We are starting a new 12th level campaign (DnD 5e) within a few weeks and checking the higher level starting equipment I found that between 11 and 16 level the PC should start with 5,000 gp plus d10 x 250 gp and with two uncommon magic item. Assuming buying magic items is not a possibility (or very limited at best), how should I handle this?

I feel that if there is no good way to spend this money at the start of the game, it may cause problems with the PCs being too worried to do anything with that much at hand (just outright start with a cart stuffed full with cash) or just try to solve every upcoming problem with it (bribes, hire guards or even a small army).

  • 4
    \$\begingroup\$ I'd love to run a game where the party tries solving every problem with cash. There's so much opportunity for conflict and story. \$\endgroup\$
    – Joe
    Commented Jun 14, 2017 at 20:58
  • 3
    \$\begingroup\$ related: without a magic item economy, what is gold for? \$\endgroup\$
    – nitsua60
    Commented Jun 14, 2017 at 23:23

2 Answers 2


A typical gold sink is tool proficiencies and languages; downtime

I recently joined a group at level 11 with similar guidelines. My choice was to add a tool proficiency (thieves tools) and two languages. The DM took a look at the tables in the DMG, also consulted the UA on downtime article from WoTC. We arrived at a price. It ate about 3300 GP to get those downtime benefits, and accounted for all of the downtime he had allowed for a character to have earned by 11th level.

On my own I made the decision to convert 1000 GP of gold into 2 500 GP diamonds (Raise Dead needs one of those) which DM approved, and I spent a little more money getting them set into a mundane amulet I wear around my neck. (Under my shirt/armor).

The rest was odds and ends, though getting a warhorse and the expensive barding is something I considered seriously.

Work with your DM if this idea appeals to you and arrive at some "how I used all of my summer vacations" upgrades to tools and languages.

If your DM likes the UA article on downtime, you could use some of the gold/down time to craft a particular magic item. (A rare one goes for about 2000 GP but takes about 50 game weeks, and the DM needs to rule on the need to face at least a CR 9-12 monster to find the necessary ingredients).


6000 gp can run out quickly.

There are a lot of ways for PCs to spend down 6000 gp in the course of their adventures:

  • Spellcasting: Lots of spells have expensive material components. Raise Dead costs 500gp, Hallow, Heroes' Feast, and Forbiddance (among others) costs 1000gp, and in a few levels, your players will have access to increasingly expensive spells like Sequester, which costs 5000gp. Hell, Planar Ally can cost 100gp a minute! The Downtime UA shows that making scrolls is quite expensive as well. These costs can easily eat through that starting gold.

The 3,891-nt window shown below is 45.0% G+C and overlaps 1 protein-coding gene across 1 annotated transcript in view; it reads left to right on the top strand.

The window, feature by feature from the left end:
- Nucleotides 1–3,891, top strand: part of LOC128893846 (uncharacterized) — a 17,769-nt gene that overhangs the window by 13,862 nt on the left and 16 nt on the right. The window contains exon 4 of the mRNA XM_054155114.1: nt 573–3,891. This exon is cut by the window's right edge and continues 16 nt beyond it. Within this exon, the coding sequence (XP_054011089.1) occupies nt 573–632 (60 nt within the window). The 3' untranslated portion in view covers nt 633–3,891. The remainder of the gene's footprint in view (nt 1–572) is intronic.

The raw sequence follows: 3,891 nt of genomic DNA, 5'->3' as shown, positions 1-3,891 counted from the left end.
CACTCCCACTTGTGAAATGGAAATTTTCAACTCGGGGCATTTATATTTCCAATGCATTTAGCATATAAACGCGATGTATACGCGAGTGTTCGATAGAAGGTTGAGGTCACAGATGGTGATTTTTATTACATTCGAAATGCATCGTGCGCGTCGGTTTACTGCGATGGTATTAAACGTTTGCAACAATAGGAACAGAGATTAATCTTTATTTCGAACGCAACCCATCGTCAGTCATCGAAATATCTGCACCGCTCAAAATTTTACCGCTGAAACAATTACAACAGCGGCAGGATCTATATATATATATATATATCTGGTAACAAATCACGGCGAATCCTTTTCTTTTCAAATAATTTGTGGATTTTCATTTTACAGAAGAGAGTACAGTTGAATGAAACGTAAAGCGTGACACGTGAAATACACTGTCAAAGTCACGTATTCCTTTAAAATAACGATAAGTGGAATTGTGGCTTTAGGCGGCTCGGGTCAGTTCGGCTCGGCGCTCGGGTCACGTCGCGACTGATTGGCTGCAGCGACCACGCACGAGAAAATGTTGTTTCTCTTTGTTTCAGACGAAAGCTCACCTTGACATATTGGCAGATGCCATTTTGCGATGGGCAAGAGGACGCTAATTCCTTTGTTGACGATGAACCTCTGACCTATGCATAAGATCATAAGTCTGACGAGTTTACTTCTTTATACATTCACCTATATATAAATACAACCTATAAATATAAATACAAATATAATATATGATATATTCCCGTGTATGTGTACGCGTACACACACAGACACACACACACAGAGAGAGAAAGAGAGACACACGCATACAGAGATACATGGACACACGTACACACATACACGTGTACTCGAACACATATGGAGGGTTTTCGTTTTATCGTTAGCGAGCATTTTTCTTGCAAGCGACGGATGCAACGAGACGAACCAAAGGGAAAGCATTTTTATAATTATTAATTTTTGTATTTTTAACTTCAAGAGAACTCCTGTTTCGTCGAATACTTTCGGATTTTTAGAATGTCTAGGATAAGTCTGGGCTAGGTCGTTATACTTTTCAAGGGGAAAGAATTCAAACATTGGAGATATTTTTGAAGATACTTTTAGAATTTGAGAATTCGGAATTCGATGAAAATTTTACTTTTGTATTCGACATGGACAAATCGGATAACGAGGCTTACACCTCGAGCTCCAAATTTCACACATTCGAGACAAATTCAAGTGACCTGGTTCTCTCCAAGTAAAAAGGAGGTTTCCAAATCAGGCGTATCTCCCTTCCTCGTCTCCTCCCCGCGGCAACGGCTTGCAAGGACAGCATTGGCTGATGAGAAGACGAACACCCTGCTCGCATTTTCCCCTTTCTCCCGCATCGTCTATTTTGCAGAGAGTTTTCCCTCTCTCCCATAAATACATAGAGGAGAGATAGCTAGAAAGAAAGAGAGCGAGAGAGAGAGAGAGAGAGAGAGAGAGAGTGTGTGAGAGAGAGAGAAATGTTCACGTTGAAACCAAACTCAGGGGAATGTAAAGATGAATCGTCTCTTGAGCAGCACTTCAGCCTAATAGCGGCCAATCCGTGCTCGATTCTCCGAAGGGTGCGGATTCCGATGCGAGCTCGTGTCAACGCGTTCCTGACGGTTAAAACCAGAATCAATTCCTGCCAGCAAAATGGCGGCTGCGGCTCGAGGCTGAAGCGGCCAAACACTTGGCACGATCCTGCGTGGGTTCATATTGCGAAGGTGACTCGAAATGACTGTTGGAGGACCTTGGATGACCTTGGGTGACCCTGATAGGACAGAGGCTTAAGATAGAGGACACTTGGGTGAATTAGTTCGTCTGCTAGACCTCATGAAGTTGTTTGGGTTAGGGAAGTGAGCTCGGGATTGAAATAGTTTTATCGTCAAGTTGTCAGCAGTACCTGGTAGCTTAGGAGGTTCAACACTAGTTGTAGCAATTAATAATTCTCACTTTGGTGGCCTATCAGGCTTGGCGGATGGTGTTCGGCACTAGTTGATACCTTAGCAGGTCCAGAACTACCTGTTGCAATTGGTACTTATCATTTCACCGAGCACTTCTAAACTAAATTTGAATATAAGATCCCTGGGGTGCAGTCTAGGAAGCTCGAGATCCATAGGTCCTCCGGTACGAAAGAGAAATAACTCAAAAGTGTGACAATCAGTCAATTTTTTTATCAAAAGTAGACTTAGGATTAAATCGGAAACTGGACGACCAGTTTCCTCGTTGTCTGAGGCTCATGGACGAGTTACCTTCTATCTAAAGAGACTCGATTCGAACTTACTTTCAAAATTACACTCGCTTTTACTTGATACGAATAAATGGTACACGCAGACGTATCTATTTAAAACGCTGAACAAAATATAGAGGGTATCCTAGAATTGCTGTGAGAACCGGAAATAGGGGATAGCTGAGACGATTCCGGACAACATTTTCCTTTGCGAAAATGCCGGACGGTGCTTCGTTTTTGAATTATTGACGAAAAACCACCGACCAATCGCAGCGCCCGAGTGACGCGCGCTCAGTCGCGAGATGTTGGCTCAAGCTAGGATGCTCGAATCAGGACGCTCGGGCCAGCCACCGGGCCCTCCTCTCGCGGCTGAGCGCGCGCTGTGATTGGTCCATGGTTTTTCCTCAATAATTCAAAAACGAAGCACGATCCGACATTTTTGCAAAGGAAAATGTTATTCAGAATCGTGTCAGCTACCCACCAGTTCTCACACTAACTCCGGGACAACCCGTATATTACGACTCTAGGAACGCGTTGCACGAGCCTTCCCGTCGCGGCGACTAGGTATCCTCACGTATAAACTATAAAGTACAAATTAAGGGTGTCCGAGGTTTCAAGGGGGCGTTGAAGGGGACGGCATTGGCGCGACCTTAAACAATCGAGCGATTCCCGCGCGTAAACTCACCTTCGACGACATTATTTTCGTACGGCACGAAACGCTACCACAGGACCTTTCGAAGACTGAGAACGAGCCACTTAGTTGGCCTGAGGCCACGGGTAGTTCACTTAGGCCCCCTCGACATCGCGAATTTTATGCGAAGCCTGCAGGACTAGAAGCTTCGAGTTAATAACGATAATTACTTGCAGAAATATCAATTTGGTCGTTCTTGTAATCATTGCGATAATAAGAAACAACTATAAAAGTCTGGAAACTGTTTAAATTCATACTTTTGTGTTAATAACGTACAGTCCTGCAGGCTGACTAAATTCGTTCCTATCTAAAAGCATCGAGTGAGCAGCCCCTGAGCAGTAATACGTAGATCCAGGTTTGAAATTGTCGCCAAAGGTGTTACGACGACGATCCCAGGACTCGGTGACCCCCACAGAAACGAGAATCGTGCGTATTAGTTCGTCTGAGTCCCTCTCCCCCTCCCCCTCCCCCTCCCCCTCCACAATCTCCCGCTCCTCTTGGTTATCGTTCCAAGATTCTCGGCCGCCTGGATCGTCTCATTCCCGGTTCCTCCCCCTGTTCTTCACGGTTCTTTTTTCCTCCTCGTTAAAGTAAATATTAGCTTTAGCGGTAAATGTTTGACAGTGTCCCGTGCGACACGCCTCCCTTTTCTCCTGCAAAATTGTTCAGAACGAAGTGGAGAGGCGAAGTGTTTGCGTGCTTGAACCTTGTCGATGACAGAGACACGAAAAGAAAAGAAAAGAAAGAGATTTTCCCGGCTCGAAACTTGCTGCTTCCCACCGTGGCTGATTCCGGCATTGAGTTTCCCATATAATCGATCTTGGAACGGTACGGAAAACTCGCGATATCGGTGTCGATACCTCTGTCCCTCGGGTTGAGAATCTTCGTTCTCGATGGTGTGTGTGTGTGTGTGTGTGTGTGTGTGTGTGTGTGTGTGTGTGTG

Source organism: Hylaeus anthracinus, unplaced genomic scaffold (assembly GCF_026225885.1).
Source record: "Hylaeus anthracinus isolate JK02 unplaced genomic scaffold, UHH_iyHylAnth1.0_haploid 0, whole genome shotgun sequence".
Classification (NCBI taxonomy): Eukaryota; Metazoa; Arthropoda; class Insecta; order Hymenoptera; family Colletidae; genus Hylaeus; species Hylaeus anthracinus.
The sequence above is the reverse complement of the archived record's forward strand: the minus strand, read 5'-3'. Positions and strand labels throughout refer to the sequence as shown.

• Equipment: While most adventuring gear is pretty cheap, some of it is not. Plate armor is 1500 gp, half plate is 750gp (PHB 145), and the infamous spyglass is 1000gp (PHB 150).
  • Other goods: PHB 157 has a list of other various things your PCs might be interested in having. They could easily spend a few hundred gold on mounts, and most watercraft are more than 10,000 gp.
  • Real Estate: DMG 128 shows that building even a small building can cost many thousands of gold. An outpost or fort costs 15,000 gp, for example. If your PCs want to have some sort of home base, it could be a huge gold sink. Moreover, such buildings also have persistent maintenance costs (DMG 127) that accumulate daily and can really add up.

You can also introduce custom costs. For example, you could give extra languages or proficiencies for gold. A "skilled" hireling is 2gp a day, but that might only be a 1st level fighter--hiring a spellcaster or a high-level hireling might cost a lot more. After all, at that point, your PCs are basically quest givers.

Based on costs, this sum might not "feel" exorbitant

It seems like you're concerned that the PCs will perceive themselves to have a massive fortune. However, based on the costs given above, they might not actually feel that way. Sure, that much money is an incredible amount for a commoner to have, but it's very far from an infinite supply. Even if they only end up spending a few hundred of that gold, they probably won't feel flush with cash.

For example, in my own campaign, some of my level 10 PCs are walking around with 15,000 gp, but they are unconcerned about it: it basically means that they don't worry about everyday costs. Of course, this is down to how your players feel and the style of your game, but I think it won't be much of an issue in a typical heroic fantasy game.


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